While the app is feature-rich, it's not perfect. It could have more in the way of parental options, or data throttling, but the biggest problem is having to enter in a PIN to even see the app's features. It's a real barrier to even checking up on what the app's done recently, and we think there's a legitimate concern that people will choose weak PINs such as 123456 to make using the app easier. Poor form for a security company.
As noted earlier, mobile security performance is hard to gauge on a purely antivirus-based scale because there just aren't that many threats out there, although they do exist. What we did look at were scan times, and how the phone startup times were affected by the app.
When looking at "cold booting" the phone, in which the phone is completely shut off, started, and then timed until the mobile data connection has been established, the Captivate Glide we tested without McAfee averaged 25.38 seconds to boot over three attempts. With Mobile Security installed, the phone averaged 28.06 seconds to boot over three attempts. The less than 3-second impact on startup time is a fast score, and in terms of the hard-to-quantify "feel," the phone bootup felt no slower with Mobile Security installed versus without it.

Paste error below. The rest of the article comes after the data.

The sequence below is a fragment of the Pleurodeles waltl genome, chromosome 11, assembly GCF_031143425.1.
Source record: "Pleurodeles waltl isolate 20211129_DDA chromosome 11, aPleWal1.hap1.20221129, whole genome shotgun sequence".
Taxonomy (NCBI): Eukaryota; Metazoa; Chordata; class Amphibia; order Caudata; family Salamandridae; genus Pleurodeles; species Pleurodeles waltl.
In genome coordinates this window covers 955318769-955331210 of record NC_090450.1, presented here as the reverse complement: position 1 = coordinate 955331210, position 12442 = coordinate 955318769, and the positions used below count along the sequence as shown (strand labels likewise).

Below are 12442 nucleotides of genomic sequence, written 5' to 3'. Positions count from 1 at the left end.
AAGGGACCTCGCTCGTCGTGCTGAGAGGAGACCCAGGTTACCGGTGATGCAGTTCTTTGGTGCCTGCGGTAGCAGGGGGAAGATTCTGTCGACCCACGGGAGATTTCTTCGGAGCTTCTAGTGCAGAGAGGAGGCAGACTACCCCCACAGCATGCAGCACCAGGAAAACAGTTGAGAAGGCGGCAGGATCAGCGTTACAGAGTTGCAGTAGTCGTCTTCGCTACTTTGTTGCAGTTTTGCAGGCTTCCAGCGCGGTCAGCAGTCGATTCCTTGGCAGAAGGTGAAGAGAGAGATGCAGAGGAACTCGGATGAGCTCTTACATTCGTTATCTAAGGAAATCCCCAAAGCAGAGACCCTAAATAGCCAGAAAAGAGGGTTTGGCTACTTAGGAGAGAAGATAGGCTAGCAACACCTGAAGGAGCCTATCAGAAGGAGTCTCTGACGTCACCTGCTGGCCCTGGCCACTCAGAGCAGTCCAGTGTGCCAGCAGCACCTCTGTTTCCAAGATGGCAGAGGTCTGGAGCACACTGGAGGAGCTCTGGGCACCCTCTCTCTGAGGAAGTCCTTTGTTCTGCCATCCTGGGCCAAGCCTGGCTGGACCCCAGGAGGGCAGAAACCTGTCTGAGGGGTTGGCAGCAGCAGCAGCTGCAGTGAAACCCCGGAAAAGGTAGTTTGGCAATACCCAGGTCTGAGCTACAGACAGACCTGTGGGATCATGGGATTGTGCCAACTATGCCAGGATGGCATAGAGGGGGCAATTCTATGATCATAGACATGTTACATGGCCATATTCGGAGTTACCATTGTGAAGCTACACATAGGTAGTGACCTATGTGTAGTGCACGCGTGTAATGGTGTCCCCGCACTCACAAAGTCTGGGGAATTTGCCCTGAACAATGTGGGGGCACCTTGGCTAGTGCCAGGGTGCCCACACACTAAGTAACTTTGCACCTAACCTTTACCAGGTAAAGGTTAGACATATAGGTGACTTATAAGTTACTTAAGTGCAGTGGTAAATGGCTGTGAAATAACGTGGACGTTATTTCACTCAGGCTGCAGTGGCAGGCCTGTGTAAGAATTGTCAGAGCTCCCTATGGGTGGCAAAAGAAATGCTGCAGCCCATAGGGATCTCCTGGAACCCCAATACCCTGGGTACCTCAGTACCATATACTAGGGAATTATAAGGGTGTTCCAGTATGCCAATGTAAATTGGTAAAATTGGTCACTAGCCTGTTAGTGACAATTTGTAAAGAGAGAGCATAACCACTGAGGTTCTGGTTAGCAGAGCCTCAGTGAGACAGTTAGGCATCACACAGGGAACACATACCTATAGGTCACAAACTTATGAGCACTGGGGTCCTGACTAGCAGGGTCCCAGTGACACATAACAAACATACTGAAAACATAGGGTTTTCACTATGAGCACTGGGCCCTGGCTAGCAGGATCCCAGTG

As noted in Features, McAfee's Security Scan averaged 60.15 seconds over three "cold boot" scans, and the App Protection scan took averaged 9.56 seconds over three "cold boot" scans.
Overall, McAfee Mobile Security 2.0 appears to not have a major impact on the phone's performance.
McAfee Mobile Security 2.0 offers a solid level of security, powered by the same Global Threat Intelligence network that McAfee uses to power its desktop products. That gives the app some cloud-based leverage, but Windows users familiar with McAfee's shaky rep over the past few years might not consider that a selling point.
Meanwhile, the features appear to be solid and heighten your security, but installing the app is frustrating and tedious, and it's a pain to have to enter in a PIN every time we touched the app--including when in the app the screen went to sleep. The $29.99 annual subscription is a hard sell, too. If you're a McAfee user on your PC and you use Android, this is probably the app you want so that your security products are unified and can talk to each other. Otherwise? You can get the same for less from other apps.